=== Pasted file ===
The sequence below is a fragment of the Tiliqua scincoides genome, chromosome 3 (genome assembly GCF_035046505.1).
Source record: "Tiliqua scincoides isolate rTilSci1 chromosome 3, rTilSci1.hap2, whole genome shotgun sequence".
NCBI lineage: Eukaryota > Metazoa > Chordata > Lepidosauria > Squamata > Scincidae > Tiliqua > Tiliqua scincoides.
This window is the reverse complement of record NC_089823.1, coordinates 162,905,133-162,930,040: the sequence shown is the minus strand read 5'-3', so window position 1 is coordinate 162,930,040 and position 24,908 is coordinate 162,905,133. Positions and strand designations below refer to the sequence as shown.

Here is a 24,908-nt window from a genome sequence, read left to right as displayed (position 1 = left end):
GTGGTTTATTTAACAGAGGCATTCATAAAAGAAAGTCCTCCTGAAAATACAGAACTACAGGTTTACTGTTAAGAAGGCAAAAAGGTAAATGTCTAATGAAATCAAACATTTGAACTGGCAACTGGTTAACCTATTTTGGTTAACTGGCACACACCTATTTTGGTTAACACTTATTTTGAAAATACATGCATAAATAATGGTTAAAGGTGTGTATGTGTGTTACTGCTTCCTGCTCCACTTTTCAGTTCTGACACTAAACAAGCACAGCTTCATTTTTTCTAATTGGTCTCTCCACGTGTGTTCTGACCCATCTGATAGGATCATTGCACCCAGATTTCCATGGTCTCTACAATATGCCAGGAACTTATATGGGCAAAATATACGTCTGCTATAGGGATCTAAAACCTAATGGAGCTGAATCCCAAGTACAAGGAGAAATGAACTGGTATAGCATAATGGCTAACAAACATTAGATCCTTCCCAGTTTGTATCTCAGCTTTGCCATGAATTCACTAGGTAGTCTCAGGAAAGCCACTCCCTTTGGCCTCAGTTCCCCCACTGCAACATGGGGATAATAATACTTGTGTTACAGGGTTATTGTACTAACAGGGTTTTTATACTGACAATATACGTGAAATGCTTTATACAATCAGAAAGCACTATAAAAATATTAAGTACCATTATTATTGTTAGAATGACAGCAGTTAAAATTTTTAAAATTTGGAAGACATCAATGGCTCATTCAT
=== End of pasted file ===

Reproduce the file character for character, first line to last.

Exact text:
The sequence below is a fragment of the Tiliqua scincoides genome, chromosome 3 (genome assembly GCF_035046505.1).
Source record: "Tiliqua scincoides isolate rTilSci1 chromosome 3, rTilSci1.hap2, whole genome shotgun sequence".
NCBI lineage: Eukaryota > Metazoa > Chordata > Lepidosauria > Squamata > Scincidae > Tiliqua > Tiliqua scincoides.
This window is the reverse complement of record NC_089823.1, coordinates 162,905,133-162,930,040: the sequence shown is the minus strand read 5'-3', so window position 1 is coordinate 162,930,040 and position 24,908 is coordinate 162,905,133. Positions and strand designations below refer to the sequence as shown.

Here is a 24,908-nt window from a genome sequence, read left to right as displayed (position 1 = left end):
GTGGTTTATTTAACAGAGGCATTCATAAAAGAAAGTCCTCCTGAAAATACAGAACTACAGGTTTACTGTTAAGAAGGCAAAAAGGTAAATGTCTAATGAAATCAAACATTTGAACTGGCAACTGGTTAACCTATTTTGGTTAACTGGCACACACCTATTTTGGTTAACACTTATTTTGAAAATACATGCATAAATAATGGTTAAAGGTGTGTATGTGTGTTACTGCTTCCTGCTCCACTTTTCAGTTCTGACACTAAACAAGCACAGCTTCATTTTTTCTAATTGGTCTCTCCACGTGTGTTCTGACCCATCTGATAGGATCATTGCACCCAGATTTCCATGGTCTCTACAATATGCCAGGAACTTATATGGGCAAAATATACGTCTGCTATAGGGATCTAAAACCTAATGGAGCTGAATCCCAAGTACAAGGAGAAATGAACTGGTATAGCATAATGGCTAACAAACATTAGATCCTTCCCAGTTTGTATCTCAGCTTTGCCATGAATTCACTAGGTAGTCTCAGGAAAGCCACTCCCTTTGGCCTCAGTTCCCCCACTGCAACATGGGGATAATAATACTTGTGTTACAGGGTTATTGTACTAACAGGGTTTTTATACTGACAATATACGTGAAATGCTTTATACAATCAGAAAGCACTATAAAAATATTAAGTACCATTATTATTGTTAGAATGACAGCAGTTAAAATTTTTAAAATTTGGAAGACATCAATGGCTCATTCAT